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Panic At The Klang River, Malaysians Rescued Family From Being Carried By Currents While Fishing

Panic At The Klang River, Malaysians Rescued Family From Being Carried By Currents While Fishing

Heavy rainfall sees increase in water levels.

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A family of three barely escaped a horrendous end when they were caught in the middle of roaring currents at the Klang River in Kuala Lumpur while out fishing there on Sunday afternoon (15 August).

Videos shared online showed police officers and members of the public rescued a couple and their daughter from a watery grave after they apparently got themselves stranded on the artificial river banks as water levels rise due to heavy rainfall.

Clips also showed a man, believed to be the husband and father, trying to navigate the overflowing river on his motorcycle as he desperately attempts to save his bike from being carried away by the river.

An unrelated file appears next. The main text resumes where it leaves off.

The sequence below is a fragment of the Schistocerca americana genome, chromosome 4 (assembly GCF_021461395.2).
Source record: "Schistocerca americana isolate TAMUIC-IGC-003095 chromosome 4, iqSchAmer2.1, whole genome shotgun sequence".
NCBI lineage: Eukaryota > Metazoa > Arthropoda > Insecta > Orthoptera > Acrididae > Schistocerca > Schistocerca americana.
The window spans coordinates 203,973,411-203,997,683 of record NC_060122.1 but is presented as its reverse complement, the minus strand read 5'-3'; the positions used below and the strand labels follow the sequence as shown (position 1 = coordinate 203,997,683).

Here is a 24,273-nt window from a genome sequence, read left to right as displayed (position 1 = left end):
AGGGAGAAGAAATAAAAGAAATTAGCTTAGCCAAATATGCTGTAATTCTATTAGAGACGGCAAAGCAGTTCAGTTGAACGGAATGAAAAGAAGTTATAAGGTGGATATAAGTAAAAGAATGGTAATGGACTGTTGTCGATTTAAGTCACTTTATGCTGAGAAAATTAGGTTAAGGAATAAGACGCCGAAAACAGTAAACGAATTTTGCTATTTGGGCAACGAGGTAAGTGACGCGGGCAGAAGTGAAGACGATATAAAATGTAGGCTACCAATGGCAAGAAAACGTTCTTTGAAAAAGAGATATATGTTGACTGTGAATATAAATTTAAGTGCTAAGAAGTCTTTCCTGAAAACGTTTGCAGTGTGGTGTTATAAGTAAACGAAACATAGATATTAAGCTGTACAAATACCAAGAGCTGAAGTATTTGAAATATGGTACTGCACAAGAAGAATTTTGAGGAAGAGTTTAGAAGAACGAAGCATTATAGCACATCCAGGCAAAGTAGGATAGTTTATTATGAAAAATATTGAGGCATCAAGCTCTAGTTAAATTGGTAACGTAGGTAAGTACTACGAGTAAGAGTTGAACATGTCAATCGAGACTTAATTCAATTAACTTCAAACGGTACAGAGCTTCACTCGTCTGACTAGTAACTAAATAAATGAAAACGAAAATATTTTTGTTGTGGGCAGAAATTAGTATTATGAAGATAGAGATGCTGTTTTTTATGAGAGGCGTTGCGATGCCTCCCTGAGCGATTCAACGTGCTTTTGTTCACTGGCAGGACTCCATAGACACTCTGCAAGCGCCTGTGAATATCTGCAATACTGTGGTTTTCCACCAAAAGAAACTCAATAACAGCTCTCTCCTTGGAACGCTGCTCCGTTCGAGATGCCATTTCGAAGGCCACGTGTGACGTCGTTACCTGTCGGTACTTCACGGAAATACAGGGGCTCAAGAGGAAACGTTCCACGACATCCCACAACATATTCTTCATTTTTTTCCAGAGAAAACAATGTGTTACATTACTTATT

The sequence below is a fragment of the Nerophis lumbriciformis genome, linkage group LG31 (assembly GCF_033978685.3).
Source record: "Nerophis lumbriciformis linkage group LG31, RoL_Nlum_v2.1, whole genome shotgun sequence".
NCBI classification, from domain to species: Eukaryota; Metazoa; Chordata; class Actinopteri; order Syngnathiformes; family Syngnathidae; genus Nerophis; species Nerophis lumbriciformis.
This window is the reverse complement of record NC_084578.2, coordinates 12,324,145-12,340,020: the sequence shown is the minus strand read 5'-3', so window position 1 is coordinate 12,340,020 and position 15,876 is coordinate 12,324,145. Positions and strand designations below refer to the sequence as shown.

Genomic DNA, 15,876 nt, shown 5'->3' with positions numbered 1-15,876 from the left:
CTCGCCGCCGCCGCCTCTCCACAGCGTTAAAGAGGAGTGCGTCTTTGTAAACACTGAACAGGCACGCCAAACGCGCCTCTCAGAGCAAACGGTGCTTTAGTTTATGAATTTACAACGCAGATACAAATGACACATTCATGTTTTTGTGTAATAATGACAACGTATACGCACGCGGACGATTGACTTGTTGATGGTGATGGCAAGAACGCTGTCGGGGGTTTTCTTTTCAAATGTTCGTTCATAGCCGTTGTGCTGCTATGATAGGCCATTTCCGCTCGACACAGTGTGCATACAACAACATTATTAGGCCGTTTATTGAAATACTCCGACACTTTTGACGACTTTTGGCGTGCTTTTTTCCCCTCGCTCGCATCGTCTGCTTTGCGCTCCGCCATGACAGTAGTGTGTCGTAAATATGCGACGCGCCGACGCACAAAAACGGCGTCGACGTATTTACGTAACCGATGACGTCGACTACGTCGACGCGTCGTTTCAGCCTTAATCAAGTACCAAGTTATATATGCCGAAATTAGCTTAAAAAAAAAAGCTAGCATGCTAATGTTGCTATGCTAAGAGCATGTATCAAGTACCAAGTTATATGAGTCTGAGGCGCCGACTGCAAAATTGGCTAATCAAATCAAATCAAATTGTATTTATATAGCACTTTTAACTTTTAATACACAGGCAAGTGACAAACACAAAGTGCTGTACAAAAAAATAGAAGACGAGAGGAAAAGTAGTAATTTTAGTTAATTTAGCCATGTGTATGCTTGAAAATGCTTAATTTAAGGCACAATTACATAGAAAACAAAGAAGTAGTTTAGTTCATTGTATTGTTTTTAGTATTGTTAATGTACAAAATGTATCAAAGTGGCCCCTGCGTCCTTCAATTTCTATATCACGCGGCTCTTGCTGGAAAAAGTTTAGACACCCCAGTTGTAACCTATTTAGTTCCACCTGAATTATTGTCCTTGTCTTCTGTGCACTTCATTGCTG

Though it’s unclear if he actually managed to save his vehicle, it’s reported that all three family members were safe on dry land thanks to the daring efforts of the Kuala Lumpur Traffic Police and the good people of KL.

(Credit: Bernama/Ahyie Hairi via Facebook)

Careful everyone. It’s gonna be a wet end to 2021

Malaysia is expected to experience heavy rainfall from the month of August all the way till early January 2022 – during which some parts of the country are predicted to experience between 100mm to 500mm of rainfall, according to the Malaysian Meteorological Department (MetMalaysia).

Currently, the country is still in the Southwest Monsoon period which usually lasts between May and September and is normally characterized as the hottest, driest time of the year

However, MetMalaysia reports that some parts of the country, particularly in the West Coast of the Peninsular and Sabah, would be experiencing heavy rain, strong winds and thunderstorms due to a phenomenon called the ‘squall line’ in which storms are formed due to winds colliding with each other.

(Credit: Shafwan Zaidon/Malay Mail)

Malaysians can then expect things to get even wetter with the coming of the Monsoon Transition phase in October when heavy rains and storms are expected to hit the West Coast and inland parts of the Peninsular as well as western parts of Sabah and inland Sarawak.

Then from November onwards, Malaysia will be hit with the Northeast Monsoon, a.k.a. the winter monsoon, when heavy rains are expected to drench the Peninsular, especially the eastern states of Kelantan and Terengganu as well as East Malaysia.

Read More: Is Malaysia Really Getting As Cold As London? Here’s The Real Reason

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